Preparing your food business for new allergen rules

When setting up a new restaurant or cafe the information surrounding health and safety can be intimidating. Especially when you begin to look at labelling the foods you provide as a take-out service or adding information onto your menus.

Ensuring your establishment is safe for all those visiting is a huge task. At the beginning of the pandemic, restaurants had to close entirely, or only provide a take out service. This led to many changes in the way people buy and consume food. In early October 2021, the legislation around how food is packed and labelled changed dramatically. The introduction of Natasha’s law is only a recent one and was introduced eighteen months after covid-19 struck the country. With so many rules and regulations, the hospitality industry has had to implement, setting up a new business became full of check-boxes and red tape. 

Natasha’s law came around due to the devastating death of a young girl who purchased a takeaway sandwich which contained specific ingredients she was allergic to. This made way for the new rules around packaging and take-away food. But we are still far from perfect when labelling potential allergens for those who suffer. 

What can you do?

When you are setting up your new business you can ensure you separate all ingredients in the kitchen. Keeping the foods sealed and separate will help reduce the risk of cross-contamination, which isn’t just going to protect those with allergies. Preventing cross-contamination will also prevent harmful bacteria from spreading from raw foods such as meat and poultry to fruits and vegetables. Basic hygiene starts in the kitchen, wearing gloves, and washing your hands will help prevent cross-contamination.

Label your menus.

Sometimes the most simple solution is the most effective. Keeping your menus clear and concise with as much information regarding ingredients is the most effective way. Even if you have created a completely vegan menu, there are allergens which can be present in the substitutions. Allergen Checker’s simple labeling solution is perfect for your hospitality business. It creates a clear and effective system which allows your customers to fully understand what ingredients are in your menus.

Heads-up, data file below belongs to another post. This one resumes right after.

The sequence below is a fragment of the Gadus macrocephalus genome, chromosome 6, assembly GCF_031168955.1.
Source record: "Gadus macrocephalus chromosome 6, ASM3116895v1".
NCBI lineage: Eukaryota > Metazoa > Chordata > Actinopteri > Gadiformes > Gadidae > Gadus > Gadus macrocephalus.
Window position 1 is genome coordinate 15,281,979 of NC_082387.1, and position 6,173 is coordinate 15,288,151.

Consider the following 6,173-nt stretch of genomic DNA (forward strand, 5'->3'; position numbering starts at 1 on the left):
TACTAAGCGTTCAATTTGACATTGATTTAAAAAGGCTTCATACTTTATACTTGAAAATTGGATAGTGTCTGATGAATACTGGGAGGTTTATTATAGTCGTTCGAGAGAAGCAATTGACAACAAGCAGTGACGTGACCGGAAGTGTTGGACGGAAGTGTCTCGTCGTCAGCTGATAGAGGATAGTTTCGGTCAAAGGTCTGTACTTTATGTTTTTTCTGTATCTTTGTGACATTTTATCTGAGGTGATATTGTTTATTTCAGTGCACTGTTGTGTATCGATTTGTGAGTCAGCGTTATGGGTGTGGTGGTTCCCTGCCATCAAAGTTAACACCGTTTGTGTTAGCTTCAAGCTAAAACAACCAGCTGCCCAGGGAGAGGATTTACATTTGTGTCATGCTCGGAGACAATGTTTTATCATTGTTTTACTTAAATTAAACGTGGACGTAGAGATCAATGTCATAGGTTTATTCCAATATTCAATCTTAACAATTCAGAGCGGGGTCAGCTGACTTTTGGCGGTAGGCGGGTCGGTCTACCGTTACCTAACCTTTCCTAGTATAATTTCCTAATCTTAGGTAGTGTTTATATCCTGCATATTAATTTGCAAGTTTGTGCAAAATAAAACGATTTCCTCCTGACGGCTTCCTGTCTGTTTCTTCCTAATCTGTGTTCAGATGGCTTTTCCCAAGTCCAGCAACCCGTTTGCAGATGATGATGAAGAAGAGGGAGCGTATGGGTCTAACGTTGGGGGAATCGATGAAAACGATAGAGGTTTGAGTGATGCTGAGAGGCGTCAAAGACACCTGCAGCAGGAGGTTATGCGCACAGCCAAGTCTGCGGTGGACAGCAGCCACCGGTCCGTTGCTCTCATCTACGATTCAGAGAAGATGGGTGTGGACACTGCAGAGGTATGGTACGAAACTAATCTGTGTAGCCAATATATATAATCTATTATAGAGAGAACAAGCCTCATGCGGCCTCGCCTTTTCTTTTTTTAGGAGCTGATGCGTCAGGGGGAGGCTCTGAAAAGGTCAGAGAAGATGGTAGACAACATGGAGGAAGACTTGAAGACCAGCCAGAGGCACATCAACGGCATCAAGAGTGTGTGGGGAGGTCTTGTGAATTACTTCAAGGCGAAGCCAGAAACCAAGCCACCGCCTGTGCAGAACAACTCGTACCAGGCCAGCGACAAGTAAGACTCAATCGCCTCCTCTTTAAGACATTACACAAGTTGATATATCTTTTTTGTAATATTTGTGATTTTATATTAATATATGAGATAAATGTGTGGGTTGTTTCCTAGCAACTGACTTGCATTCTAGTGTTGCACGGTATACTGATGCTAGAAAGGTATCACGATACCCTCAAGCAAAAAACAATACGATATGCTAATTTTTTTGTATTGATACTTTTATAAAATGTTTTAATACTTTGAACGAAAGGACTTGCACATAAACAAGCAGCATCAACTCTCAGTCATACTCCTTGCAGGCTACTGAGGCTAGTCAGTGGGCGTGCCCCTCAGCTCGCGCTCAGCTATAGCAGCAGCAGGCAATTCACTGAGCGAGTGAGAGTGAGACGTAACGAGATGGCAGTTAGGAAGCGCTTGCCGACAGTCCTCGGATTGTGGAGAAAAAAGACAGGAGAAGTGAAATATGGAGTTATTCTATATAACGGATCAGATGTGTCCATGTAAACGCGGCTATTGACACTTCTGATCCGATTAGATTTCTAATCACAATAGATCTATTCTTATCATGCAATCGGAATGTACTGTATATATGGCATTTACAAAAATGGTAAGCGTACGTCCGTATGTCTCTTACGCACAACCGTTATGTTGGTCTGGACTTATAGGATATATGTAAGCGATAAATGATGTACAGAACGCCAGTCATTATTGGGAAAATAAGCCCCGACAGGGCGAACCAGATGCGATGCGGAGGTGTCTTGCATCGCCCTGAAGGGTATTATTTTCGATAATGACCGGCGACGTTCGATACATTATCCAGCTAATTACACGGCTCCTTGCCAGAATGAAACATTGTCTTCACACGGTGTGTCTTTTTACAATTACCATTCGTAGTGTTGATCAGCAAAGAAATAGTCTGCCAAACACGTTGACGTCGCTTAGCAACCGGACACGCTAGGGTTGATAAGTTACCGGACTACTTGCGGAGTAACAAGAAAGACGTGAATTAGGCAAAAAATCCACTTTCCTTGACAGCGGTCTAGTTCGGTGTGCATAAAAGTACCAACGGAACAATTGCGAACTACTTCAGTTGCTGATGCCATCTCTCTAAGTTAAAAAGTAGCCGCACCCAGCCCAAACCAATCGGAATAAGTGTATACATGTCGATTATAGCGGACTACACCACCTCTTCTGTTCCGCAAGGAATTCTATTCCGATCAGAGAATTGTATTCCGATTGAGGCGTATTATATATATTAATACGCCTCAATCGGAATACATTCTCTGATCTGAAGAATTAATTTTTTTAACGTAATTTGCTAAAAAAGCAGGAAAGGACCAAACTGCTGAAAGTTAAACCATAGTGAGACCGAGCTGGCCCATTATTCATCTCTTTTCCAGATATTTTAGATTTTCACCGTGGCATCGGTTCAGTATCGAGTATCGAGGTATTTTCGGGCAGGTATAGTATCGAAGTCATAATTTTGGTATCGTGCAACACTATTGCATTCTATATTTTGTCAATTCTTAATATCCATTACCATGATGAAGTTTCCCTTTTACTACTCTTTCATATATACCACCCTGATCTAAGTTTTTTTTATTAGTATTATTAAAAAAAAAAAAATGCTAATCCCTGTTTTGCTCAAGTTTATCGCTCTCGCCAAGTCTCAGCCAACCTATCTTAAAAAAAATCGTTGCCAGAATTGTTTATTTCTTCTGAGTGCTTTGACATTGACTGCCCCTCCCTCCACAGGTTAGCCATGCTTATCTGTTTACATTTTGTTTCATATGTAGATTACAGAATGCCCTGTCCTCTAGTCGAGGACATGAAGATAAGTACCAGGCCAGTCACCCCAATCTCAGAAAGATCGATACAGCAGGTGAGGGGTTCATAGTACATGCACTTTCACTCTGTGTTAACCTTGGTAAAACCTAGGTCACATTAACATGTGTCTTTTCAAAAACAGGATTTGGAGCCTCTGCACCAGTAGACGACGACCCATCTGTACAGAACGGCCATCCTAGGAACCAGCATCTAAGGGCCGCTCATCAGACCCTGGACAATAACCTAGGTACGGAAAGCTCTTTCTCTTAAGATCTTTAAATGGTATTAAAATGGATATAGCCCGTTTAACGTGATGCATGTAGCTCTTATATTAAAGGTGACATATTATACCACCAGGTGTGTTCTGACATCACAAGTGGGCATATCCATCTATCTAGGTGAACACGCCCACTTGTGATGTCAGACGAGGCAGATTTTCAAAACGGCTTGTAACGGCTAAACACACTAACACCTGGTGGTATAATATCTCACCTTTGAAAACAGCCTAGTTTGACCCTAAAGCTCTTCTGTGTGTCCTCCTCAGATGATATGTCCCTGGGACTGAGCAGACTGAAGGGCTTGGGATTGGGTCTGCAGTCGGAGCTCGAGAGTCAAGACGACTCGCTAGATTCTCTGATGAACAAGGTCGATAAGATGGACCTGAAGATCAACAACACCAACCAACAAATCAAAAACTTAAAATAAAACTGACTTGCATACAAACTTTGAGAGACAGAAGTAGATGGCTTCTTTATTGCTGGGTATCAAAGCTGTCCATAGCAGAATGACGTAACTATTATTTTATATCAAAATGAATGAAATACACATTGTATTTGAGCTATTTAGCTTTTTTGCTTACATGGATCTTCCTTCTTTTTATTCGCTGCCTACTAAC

What are the 14 allergens?

You may have seen on our homepage the 14 allergens which are found in food. These are: 

  • Celery

  • Cereals containing gluten

  • Crustaceans

  • Eggs

  • Fish

  • Lupin

  • Milk

  • Molluscs

  • Mustard

  • Nuts

  • Peanuts

  • Sesame Seeds

  • Soya

  • Sulphur Dioxide (sometimes known as sulphites)

While 14 main food allergens may not seem like a lot, we can’t forget the various trace allergens which can be found in a multitude of foods. Essentially the new laws mean that you must provide written information regarding the ingredients and potential allergens on either a menu or information pack.

Allergen Checker’s labelling system solves this requirement in an easy and effective solution. Try it out for yourself with a 7 day free trial. 

The information provided in this blog is purely informational. Please speak to your GP for further information on any concerns you have regarding allergies. Sources for information are: